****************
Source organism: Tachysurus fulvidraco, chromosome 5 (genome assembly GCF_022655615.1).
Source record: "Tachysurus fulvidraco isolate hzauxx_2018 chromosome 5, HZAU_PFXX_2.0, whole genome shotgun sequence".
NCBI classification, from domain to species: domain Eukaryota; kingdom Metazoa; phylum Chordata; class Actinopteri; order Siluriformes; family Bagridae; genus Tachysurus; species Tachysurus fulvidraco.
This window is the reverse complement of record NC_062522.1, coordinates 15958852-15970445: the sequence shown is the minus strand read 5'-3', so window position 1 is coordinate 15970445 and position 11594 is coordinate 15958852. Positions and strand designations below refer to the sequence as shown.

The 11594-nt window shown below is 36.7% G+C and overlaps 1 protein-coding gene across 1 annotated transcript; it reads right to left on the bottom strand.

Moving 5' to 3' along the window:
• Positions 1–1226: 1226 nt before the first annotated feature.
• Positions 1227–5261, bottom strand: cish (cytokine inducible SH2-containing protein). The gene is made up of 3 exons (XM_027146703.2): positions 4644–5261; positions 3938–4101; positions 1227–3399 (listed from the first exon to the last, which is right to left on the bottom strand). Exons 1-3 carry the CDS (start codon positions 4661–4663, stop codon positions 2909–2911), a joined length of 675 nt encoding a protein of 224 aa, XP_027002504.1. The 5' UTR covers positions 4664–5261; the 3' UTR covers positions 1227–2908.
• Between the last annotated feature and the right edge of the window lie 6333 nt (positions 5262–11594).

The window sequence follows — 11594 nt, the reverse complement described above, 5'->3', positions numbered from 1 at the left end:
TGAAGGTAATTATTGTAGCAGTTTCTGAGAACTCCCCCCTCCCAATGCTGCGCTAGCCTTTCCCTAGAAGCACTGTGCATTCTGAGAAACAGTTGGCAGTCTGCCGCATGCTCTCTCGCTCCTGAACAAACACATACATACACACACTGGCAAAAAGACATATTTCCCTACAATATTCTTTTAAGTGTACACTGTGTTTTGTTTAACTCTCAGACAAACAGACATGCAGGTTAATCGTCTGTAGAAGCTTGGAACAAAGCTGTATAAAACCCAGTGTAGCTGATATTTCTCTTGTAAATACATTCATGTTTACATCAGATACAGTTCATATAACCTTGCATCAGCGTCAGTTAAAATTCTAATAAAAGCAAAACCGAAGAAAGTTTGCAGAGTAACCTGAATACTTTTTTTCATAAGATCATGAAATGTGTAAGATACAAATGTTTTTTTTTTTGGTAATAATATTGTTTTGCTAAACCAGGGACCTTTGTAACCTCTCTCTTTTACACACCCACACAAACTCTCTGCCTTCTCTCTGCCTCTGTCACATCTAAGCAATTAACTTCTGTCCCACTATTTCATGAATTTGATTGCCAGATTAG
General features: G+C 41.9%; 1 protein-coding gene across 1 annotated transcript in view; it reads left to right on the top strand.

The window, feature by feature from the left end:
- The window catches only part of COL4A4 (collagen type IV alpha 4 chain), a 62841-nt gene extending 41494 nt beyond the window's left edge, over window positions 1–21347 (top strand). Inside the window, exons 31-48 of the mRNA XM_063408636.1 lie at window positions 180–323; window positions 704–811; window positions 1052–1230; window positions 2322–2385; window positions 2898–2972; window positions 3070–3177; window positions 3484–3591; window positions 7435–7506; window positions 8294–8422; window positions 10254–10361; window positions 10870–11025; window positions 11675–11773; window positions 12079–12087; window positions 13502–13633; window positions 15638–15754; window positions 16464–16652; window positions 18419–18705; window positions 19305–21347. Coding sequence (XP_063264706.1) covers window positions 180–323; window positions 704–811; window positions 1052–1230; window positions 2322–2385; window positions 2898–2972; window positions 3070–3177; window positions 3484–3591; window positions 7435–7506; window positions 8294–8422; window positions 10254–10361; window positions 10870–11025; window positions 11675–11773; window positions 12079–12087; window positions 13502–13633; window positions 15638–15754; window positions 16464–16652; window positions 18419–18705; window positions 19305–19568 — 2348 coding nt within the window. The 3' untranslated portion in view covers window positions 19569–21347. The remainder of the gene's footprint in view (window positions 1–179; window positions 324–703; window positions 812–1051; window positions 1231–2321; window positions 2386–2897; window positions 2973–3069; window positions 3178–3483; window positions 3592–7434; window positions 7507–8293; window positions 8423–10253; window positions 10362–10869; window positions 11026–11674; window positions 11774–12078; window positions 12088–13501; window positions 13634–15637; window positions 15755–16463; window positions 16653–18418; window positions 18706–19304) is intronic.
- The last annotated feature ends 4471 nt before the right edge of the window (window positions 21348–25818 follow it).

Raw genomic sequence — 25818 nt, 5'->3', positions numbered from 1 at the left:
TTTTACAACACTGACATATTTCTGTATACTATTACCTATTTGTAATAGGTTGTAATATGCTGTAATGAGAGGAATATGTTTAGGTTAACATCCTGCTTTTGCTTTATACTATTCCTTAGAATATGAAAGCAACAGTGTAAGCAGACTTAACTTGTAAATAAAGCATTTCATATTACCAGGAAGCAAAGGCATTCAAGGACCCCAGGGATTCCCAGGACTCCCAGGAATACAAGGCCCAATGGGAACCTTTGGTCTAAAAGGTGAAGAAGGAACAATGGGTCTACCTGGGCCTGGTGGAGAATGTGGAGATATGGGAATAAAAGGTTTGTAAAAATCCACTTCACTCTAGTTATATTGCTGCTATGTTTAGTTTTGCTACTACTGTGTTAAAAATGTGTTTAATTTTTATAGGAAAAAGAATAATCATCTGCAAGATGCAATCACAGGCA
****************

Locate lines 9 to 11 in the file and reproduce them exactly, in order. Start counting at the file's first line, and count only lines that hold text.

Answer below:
• Between the last annotated feature and the right edge of the window lie 6333 nt (positions 5262–11594).

The window sequence follows — 11594 nt, the reverse complement described above, 5'->3', positions numbered from 1 at the left end:
TGAAGGTAATTATTGTAGCAGTTTCTGAGAACTCCCCCCTCCCAATGCTGCGCTAGCCTTTCCCTAGAAGCACTGTGCATTCTGAGAAACAGTTGGCAGTCTGCCGCATGCTCTCTCGCTCCTGAACAAACACATACATACACACACTGGCAAAAAGACATATTTCCCTACAATATTCTTTTAAGTGTACACTGTGTTTTGTTTAACTCTCAGACAAACAGACATGCAGGTTAATCGTCTGTAGAAGCTTGGAACAAAGCTGTATAAAACCCAGTGTAGCTGATATTTCTCTTGTAAATACATTCATGTTTACATCAGATACAGTTCATATAACCTTGCATCAGCGTCAGTTAAAATTCTAATAAAAGCAAAACCGAAGAAAGTTTGCAGAGTAACCTGAATACTTTTTTTCATAAGATCATGAAATGTGTAAGATACAAATGTTTTTTTTTTTGGTAATAATATTGTTTTGCTAAACCAGGGACCTTTGTAACCTCTCTCTTTTACACACCCACACAAACTCTCTGCCTTCTCTCTGCCTCTGTCACATCTAAGCAATTAACTTCTGTCCCACTATTTCATGAATTTGATTGCCAGATTAG